The debacle of the Woodford Equity Income fund, which sharply underperformed for several years but still had over £3bn of assets when it was forced to close, has shone a light on how long an adviser should wait for the fund’s performance to improve before selling.
In a recent call with investors, the chief executive of fund house M&G John Foley said he expected about 60 per cent of his company’s mandates to be beating the market over a three year time period at any one time.
Charlie Parker, managing director at Abermarle Street Partners, says the first thing to do is understand the reasons why a fund is underperforming, and particularly whether the underperformance is related to the fund manager's style being out of favour with the wider market.
For most of the past decade, funds that deploy the value style of investing have underperformed.
Value fund managers place more emphasis on the valuation at which a company trades than on the growth rate of a company.
In a world of little or no growth, low bond yields and low interest rates, growth stocks and funds tend to perform best, and when those conditions are reversed, value funds perform better.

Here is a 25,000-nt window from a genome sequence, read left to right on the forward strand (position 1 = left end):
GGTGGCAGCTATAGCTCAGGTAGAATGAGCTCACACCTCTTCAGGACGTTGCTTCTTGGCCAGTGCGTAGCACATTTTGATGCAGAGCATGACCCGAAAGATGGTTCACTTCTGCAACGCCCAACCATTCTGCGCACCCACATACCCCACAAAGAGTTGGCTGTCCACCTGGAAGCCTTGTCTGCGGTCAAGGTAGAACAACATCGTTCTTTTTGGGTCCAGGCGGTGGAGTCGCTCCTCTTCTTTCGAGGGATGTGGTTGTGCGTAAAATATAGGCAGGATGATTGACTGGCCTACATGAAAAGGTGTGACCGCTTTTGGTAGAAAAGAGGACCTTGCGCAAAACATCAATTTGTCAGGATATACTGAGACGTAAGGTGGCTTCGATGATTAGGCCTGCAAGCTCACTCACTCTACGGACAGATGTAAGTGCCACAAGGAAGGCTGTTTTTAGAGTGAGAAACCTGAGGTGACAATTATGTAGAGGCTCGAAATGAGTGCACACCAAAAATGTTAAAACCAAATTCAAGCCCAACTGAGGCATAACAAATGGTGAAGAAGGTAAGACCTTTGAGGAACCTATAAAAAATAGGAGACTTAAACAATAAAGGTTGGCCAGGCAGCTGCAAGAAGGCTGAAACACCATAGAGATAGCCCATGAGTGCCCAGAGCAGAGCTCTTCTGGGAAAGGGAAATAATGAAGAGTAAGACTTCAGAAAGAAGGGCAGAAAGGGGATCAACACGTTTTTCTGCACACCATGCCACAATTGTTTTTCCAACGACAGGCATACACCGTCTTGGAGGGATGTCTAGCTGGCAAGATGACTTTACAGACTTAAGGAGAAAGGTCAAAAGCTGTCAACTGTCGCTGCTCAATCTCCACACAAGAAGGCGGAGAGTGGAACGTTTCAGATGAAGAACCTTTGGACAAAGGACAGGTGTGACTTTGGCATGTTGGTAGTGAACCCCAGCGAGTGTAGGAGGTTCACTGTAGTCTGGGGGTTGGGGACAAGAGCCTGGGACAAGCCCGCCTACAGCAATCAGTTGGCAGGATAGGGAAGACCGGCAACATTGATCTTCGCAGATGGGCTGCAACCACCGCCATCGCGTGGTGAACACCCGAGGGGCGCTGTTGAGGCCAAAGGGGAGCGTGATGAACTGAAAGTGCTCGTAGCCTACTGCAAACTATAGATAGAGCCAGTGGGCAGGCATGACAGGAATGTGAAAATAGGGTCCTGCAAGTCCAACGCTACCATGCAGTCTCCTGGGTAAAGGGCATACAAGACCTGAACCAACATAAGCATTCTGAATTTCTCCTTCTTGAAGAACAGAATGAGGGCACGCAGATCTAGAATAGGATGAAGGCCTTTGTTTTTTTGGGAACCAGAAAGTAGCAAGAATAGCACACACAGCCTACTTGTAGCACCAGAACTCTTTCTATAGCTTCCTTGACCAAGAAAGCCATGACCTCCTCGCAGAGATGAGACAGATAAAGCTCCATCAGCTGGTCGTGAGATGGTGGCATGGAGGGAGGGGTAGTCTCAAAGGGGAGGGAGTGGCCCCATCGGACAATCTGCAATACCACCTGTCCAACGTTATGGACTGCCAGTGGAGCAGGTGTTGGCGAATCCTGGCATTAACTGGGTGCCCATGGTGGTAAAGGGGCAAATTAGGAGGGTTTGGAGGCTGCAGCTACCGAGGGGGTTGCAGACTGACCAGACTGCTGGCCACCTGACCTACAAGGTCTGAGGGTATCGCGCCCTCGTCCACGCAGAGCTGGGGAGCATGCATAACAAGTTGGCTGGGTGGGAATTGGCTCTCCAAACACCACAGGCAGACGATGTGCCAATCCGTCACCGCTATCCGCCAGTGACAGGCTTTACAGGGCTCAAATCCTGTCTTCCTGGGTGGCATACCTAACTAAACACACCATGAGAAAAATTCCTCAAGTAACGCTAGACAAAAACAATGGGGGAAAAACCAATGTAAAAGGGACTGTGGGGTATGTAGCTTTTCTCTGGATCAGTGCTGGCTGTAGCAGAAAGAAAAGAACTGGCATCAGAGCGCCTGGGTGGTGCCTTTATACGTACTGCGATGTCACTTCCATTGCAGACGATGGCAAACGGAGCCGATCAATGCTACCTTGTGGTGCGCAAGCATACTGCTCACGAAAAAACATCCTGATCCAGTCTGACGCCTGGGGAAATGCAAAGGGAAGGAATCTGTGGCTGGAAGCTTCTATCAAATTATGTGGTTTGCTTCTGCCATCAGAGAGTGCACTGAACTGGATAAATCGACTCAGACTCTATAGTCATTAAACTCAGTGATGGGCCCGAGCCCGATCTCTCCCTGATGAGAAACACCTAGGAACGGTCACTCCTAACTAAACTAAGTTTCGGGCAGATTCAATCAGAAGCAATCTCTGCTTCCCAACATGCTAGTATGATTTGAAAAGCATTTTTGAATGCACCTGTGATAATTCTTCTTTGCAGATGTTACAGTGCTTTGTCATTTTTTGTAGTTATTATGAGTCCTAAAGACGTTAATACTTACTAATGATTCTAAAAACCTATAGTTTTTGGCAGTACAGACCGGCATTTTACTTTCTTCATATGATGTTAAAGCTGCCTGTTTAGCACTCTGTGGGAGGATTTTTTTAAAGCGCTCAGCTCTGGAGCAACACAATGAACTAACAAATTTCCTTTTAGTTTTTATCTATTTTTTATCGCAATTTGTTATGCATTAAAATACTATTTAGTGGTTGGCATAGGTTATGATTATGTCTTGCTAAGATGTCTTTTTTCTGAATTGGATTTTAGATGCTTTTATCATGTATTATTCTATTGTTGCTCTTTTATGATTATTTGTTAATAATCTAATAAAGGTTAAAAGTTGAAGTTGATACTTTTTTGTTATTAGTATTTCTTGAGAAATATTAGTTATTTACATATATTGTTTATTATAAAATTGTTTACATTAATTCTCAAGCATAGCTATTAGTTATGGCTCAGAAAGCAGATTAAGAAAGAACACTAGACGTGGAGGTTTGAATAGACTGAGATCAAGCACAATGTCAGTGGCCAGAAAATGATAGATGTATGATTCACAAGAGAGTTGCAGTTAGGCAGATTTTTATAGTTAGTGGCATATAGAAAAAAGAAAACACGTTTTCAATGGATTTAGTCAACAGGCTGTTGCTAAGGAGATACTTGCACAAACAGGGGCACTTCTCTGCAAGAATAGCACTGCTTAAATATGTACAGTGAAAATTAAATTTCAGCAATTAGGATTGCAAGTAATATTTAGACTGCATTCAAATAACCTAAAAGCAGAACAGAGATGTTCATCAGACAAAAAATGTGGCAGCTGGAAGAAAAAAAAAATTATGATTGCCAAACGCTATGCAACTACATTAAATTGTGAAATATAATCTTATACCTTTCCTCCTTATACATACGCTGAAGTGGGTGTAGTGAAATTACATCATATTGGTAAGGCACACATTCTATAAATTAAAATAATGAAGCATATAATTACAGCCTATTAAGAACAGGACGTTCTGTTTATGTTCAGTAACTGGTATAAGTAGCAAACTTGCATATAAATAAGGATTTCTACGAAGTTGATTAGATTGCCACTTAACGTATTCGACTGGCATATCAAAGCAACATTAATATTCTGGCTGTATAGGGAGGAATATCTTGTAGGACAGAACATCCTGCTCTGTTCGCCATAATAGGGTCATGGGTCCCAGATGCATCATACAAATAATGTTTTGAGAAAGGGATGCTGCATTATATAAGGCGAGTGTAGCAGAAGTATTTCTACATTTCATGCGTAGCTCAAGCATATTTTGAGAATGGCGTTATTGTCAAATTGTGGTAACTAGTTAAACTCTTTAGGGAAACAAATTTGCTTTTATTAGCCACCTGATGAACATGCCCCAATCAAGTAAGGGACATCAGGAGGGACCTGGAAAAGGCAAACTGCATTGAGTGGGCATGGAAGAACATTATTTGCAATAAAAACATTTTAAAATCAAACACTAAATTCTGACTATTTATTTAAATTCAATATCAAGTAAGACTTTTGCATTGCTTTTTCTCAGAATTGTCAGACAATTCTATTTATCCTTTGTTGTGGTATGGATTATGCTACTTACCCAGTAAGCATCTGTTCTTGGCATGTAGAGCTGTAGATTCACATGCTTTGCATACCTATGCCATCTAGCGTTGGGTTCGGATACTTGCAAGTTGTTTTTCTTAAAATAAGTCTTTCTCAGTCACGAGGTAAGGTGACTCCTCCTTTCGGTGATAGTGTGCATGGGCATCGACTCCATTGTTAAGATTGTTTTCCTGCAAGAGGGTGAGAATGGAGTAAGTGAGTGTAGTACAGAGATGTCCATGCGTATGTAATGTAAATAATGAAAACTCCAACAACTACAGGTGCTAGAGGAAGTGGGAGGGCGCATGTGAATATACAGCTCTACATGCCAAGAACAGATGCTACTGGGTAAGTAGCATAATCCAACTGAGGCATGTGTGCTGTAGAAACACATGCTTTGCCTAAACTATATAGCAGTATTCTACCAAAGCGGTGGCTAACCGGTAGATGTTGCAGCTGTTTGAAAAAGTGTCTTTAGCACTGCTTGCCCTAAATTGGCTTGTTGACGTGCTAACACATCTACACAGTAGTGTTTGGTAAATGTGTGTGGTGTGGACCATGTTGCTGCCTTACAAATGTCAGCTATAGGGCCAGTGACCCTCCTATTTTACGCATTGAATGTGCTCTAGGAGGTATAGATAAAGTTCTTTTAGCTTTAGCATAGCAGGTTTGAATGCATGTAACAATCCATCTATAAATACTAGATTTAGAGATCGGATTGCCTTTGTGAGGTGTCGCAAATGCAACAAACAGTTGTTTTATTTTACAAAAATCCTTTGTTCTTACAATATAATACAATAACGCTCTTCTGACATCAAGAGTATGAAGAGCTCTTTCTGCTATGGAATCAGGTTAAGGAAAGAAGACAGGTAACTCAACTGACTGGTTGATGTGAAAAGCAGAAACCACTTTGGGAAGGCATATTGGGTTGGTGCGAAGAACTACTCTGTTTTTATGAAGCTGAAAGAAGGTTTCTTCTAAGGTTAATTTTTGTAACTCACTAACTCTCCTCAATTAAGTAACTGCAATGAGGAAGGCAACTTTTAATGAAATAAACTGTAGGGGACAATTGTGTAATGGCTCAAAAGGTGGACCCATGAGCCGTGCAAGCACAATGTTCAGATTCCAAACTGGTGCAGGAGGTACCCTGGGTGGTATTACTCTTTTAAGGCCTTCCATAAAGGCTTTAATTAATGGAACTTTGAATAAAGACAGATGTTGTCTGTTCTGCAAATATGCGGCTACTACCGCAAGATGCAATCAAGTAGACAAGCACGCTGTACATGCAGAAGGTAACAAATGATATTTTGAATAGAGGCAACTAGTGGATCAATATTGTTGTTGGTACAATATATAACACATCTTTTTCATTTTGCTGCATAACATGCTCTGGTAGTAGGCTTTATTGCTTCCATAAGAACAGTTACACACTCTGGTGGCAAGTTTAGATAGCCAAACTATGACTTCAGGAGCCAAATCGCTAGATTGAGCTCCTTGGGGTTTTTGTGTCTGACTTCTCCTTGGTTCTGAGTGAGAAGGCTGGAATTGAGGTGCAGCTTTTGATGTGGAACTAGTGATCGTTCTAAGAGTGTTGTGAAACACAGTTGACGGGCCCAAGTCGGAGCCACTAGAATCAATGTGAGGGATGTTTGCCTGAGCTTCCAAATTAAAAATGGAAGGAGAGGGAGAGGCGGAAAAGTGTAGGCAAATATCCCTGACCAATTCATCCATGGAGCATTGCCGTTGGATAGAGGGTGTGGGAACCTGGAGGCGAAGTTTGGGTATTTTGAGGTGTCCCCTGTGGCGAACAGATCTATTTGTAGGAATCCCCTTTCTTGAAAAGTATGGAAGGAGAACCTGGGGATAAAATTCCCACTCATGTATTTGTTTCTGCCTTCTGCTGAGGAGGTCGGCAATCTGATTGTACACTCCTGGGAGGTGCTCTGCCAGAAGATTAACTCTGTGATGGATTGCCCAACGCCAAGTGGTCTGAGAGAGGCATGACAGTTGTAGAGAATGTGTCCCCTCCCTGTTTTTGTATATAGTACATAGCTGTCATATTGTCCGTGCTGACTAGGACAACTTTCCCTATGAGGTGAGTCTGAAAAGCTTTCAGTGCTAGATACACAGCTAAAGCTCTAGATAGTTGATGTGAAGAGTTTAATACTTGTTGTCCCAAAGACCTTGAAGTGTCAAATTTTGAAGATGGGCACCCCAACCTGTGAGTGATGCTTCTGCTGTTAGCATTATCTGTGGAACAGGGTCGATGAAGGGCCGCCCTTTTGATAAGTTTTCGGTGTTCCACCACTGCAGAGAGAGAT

This is because in a world of higher interest rates, and bond yields, economic growth should be more robust, meaning more companies are growing, and so the rate of growth becomes less important than the price paid for the company.
Growth has outperformed value
The prevailing economic conditions of the past decade mean growth funds have generally outperformed value.
For this reason Mr Parker says: “As a general rule I don’t hold it against value managers that they have underperformed, because no value manager has performed for the past five years.
"I would look at it and say the fund manager has shown they are willing to be consistent, to stick to their beliefs, and that is important.”
He said that if a fund is underperforming but its style is generally in favour then he would want to know why.
Mr Parker says: “I would look at how they are doing compared to other managers with the same style, then I would look at what the context is.
"Are they being supported by their employer?
"What his going on in their lives, and in the firm in which they work.
"Of course there needs to be very good answers to those points, but there is no definitive answer in terms of what would make you sell a fund then, or what time period.”
Alex Farlow, head of risk-based solutions at Square Mile Research, says a major red light for him would be if a fund manager changed the style of investing they have used throughout their career because they were underperforming.
He says: “It may be they tell you they haven’t changed anything, but then you notice they have invested in things that someone following that style would not be expected to invest in.”